Digital initiatives raise awareness about sexual harassment
In many countries throughout the world, women and girls are subject to violent attacks. Digital initiatives such as HarassMap and Safecity offer the chance of combating sexualised violence and making public spaces a little safer.
Girls and women today often lead more independent lives in towns and cities than in rural areas. But in some countries, especially in large cities they are also at greater risk of being subjected to sexualised violence. Activists are now using digital technology to combat the problem.
Violence against women is a widespread problem in Latin America. The app Junt@s (“Together”) is intended to help women in emergencies. With only a few clicks, smart phones can help to save lives – for instance, by sending an encrypted call for help to friends or family members.
One in three European women over the age of 15 has experienced physical or sexualised violence. These are the findings of a study conducted in 2014 by the EU Agency for Fundamental Rights (FRA). The study showed that most assaults are carried out by partners or former partners.
But violence against women and girls takes place not just in the private domain. In some countries women and girls are not always safe to walk around in freedom and safety outside their own four walls. Not even when they live in towns and cities, where diversity and anonymity often affords women a more independent way of life compared with rural areas.
Way too many women and girls are still victims of sexual harassment, stalking or physical violence on the street, on public transport, in cafés and bars or just about anywhere in fact. All too often they are judged to be responsible for the violence to which they are subjected, facing accusations such as “You should dress differently” or “Why do you need to take the bus?”. In many countries cases are also trivialised by the police, perpetrators are rarely brought to justice. In some cities and conflict areas the situation is alarming.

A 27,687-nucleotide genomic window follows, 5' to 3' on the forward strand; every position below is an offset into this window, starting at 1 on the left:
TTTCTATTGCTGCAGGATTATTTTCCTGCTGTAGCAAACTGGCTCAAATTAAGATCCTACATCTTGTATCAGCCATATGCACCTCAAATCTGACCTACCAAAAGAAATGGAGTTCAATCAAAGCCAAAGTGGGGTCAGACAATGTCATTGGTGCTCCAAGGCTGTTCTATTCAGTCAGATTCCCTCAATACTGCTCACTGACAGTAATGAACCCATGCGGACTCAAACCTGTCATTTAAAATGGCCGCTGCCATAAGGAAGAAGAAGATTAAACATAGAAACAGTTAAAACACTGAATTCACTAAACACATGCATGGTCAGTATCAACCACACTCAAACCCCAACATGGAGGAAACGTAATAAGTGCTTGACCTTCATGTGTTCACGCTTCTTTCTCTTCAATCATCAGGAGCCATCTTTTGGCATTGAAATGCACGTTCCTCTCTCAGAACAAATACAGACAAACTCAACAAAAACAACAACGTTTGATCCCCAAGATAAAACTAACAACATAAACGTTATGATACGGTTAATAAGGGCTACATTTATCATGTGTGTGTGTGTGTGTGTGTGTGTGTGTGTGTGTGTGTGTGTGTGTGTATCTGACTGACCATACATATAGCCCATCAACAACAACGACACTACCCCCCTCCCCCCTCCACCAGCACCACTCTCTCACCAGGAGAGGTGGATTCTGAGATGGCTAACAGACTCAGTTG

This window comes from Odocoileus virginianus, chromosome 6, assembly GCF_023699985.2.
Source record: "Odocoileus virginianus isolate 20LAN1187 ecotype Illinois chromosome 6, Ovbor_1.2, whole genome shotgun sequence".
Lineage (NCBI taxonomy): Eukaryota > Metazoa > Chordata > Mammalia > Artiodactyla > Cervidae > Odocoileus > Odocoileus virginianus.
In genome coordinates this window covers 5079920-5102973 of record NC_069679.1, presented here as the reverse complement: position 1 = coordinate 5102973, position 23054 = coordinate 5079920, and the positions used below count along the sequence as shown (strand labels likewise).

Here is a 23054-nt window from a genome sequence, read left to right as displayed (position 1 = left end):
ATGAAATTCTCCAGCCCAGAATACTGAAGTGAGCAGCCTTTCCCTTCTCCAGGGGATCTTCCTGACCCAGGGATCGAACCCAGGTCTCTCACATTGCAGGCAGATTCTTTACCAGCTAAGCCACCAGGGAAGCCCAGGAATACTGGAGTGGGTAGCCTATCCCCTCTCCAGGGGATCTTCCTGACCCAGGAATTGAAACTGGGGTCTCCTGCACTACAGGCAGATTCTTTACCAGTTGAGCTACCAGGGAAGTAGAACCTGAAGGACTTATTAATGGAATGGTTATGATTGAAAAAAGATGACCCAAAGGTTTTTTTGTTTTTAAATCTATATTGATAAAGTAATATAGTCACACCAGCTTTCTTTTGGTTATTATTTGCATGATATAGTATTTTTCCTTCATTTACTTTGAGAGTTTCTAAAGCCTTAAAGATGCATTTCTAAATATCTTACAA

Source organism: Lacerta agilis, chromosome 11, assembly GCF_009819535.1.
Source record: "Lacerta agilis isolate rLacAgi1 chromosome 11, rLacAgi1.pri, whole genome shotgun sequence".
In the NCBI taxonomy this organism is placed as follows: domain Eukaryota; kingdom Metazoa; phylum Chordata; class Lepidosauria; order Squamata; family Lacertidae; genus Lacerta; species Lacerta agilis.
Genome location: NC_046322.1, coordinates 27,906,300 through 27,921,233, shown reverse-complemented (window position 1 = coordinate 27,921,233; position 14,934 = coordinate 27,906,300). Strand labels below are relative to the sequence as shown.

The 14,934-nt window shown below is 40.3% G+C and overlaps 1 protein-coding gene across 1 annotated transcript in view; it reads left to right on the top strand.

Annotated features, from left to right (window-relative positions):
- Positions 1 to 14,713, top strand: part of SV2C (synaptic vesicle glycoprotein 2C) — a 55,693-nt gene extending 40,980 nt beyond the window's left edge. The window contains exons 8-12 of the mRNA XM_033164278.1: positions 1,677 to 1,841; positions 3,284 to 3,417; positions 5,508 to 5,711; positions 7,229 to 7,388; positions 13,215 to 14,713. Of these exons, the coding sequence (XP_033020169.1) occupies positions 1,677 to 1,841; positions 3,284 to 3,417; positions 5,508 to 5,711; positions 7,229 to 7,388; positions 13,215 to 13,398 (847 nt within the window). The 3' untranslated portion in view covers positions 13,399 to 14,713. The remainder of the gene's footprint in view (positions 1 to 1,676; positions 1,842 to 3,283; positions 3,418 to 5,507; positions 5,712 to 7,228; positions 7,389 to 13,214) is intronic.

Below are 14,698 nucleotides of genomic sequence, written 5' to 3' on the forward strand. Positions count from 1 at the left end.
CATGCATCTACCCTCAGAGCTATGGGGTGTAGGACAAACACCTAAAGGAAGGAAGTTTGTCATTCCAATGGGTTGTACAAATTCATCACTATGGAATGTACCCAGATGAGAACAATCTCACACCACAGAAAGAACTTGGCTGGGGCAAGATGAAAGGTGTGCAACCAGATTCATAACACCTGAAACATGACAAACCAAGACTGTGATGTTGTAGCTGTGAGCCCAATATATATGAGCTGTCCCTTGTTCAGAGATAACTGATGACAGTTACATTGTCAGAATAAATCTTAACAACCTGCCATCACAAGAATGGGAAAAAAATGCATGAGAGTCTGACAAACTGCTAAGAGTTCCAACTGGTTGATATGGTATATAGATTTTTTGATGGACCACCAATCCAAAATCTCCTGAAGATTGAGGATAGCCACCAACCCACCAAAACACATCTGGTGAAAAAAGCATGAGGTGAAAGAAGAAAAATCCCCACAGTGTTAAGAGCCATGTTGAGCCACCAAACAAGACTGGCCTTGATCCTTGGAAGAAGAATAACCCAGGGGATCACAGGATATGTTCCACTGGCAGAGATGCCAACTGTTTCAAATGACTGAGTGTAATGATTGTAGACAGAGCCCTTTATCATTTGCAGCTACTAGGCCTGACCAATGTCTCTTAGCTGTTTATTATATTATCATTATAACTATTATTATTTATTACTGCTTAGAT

One of the award-winning apps that was developed at the “Hack for Youth” in Uganda is called SafePal: It is a confidential platform which can be used by young people to report incidences of sexual violence on them or their friends.
Initiatives to combat sexualised violence
How can public spaces be made safer for girls, women and also transgender people? In the last few years, activists in various countries have developed digital tools designed to help women and girls in particular to feel safer in public spaces, to share their experiences and to create greater awareness of the issues surrounding violence against women.
The HarassMap project in Egypt is an example of how digital communication is being used to combat sexist behaviour and violence. Using SMS, Twitter, Facebook or via the website, people can report cases of sexual harassment, whether experienced personally or witnessed first-hand. All reported cases are registered on a digital map illustrating the extent of the problem. The project calls upon people to intervene if they are witness to an act of violence. The message to perpetrators is clear: your behaviour is not acceptable and has consequences!
Created by the Red Dot Foundation from New Delhi in India, the Safecity app follows a similar strategy. With the slogan “Pin the creeps”, the founders have been collecting reports of sexualised violence since 2012 from currently 50 cities in India, Kenya, Cameroon and Nepal. In addition to giving the precise location of where an assault took place, the app can also be used to upload photographic or video evidence.
Initiatives such as HarassMap and Safecity are unconventional and innovative public initiatives to combat sexualised violence in public spaces – and they invite everyone to get involved. This is a highly promising step towards a combined effort to ensure that the urban spaces we move about in on a daily basis are safe and accessible to all.
Community discussion on violence against women
The fifth of the 17 Sustainable Development Goals (SDGs) is concerned with gender equality and specifically with eliminating violence and exploitation. Do you know of other projects that use digital technology to make public spaces safer for women and girls? Tell us more about them in the community group “Gender” and take part in our discussion on initiatives to eliminate violence against girls and women worldwide.